The Concise Guide To Economics
by Jim Cox
31. Justice, Property Rights and Inheritance
If property which is justly acquired is later stolen, the corrective action is for that property to be returned to the owner from the thief, with additional compensation from the thief for the aggravation and effort of recovering it.
If the original owner should die before the property is returned, does this change the corrective action? No. The property should be returned to his heirs just as never-stolen property is passed to his heirs.
Does this conclusion change if there are numerous generations? Again, the answer is no, for the principle is the same.
What if the thief has died or has sold the stolen property, is the corrective action altered? No, the property still should be returned to the original owners or his heirs, regardless. (It should be noted that this is the very reason for title insurance which is so common in real estate transactions.)
Now we can apply this theory to an actual issue--reparations to Blacks due to slavery.
Were the slaves victims of theft? Yes, of both their liberties and their production. Therefore, the corrective action is for the slaveowner to restore the property to the slave with compensation for the aggravation and the effort of recovery.
What if the slaveowner has died? Then his heirs have received stolen goods which should be returned to the slaves, again regardless of the number of generations which have passed.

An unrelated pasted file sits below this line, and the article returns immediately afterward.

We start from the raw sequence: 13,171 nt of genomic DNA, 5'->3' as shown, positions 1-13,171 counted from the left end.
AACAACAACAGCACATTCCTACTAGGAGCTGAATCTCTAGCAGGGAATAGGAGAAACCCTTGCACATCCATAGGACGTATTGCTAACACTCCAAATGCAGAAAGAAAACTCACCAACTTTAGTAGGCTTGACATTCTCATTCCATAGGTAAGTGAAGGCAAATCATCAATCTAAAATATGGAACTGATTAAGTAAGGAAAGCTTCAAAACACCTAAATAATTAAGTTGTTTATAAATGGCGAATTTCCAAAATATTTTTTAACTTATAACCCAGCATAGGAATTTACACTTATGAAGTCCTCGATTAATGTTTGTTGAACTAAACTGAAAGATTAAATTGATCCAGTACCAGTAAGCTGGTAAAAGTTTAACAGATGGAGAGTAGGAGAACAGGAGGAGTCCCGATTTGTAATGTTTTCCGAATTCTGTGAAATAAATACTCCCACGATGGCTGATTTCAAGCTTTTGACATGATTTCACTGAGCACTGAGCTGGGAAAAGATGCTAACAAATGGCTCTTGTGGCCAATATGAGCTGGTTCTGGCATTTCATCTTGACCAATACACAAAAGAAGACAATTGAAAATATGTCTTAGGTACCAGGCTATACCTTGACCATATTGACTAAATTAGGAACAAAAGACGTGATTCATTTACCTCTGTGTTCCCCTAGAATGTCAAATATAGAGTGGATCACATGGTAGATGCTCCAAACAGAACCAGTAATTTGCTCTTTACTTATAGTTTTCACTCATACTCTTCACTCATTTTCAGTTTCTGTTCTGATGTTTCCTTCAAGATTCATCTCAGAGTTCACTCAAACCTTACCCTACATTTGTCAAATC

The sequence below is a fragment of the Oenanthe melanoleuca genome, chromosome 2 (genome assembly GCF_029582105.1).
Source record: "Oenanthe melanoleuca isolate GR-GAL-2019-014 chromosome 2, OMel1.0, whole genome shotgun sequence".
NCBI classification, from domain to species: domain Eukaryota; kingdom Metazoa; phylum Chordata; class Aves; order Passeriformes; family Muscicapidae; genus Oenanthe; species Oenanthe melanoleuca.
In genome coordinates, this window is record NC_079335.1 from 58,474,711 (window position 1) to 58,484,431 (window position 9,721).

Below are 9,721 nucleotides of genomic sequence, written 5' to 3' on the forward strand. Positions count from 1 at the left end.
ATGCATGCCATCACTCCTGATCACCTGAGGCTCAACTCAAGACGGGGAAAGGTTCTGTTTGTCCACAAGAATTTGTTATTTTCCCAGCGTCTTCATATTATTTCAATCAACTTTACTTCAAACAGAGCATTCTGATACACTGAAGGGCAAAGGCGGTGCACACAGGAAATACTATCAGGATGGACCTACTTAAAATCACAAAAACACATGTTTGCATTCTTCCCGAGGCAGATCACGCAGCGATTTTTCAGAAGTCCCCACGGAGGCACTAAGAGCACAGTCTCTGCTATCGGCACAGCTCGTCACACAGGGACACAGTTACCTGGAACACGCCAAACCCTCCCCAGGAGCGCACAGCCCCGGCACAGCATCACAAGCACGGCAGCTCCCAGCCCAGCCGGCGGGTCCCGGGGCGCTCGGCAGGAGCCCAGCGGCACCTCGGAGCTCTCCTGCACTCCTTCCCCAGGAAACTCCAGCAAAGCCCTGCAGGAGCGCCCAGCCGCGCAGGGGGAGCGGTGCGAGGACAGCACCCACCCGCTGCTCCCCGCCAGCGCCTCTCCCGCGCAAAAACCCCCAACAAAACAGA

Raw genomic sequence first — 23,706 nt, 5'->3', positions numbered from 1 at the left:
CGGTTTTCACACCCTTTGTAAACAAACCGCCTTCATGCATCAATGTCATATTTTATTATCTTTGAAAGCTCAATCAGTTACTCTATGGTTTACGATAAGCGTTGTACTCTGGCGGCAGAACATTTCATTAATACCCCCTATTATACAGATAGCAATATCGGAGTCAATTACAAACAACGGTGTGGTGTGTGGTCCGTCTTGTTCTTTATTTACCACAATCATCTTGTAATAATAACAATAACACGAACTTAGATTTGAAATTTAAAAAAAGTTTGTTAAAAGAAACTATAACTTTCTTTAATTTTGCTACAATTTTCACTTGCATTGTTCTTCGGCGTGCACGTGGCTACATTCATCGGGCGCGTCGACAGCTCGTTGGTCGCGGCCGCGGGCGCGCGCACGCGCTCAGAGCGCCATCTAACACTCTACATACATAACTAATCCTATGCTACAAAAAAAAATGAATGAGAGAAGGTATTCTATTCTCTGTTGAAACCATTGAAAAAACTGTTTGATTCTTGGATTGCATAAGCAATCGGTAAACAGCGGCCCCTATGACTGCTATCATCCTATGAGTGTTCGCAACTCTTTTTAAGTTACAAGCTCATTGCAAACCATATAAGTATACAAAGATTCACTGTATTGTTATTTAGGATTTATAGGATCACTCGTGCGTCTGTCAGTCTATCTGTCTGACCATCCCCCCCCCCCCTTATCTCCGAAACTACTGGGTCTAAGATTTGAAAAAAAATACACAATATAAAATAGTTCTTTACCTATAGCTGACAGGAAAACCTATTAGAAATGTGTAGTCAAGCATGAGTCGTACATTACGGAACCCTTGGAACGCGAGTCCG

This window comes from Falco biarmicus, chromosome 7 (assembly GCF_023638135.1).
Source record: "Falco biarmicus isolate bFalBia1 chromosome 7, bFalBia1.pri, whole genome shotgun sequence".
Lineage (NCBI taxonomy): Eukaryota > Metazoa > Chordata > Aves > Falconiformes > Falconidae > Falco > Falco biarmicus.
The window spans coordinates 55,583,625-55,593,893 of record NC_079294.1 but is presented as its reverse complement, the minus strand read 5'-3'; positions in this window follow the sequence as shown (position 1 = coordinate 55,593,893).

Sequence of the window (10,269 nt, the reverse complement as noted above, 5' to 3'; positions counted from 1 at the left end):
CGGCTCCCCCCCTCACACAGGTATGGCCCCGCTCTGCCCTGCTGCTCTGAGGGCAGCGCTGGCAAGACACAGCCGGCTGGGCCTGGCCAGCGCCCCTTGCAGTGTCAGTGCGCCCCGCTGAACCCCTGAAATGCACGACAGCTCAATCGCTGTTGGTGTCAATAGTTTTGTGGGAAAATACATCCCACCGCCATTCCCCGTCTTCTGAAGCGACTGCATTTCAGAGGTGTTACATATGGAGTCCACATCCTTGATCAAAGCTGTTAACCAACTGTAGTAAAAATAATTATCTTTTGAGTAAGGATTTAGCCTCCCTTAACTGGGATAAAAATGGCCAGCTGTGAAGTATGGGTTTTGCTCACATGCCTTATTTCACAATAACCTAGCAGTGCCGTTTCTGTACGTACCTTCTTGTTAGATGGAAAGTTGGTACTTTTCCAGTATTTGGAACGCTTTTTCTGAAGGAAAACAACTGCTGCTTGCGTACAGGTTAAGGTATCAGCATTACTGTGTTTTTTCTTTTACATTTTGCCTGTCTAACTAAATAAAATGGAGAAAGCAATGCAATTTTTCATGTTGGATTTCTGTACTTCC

What if the slave has died? Then the stolen goods should be returned to the slave's heirs, again, regardless of the number of generations which have passed.
Does this theory conclude that a victim of theft has the right to loot innocent bystanders? The answer is no, for that would be to further compound the original injustice. A victim has no claim on humanity at large if property is unrecoverable because it cannot be traced or if the thief has died and left nothing to reappropriate, nor does the slave victim and his heirs. (Buyers who unknowingly purchase stolen goods can be protected in the market by title insurance.)
There is no need, nor justification, for a collective payment of reparations; only the wealth identifiable as being stolen should be subject to the claims of the identifiable heirs of slaves, nothing less, but nothing more, either.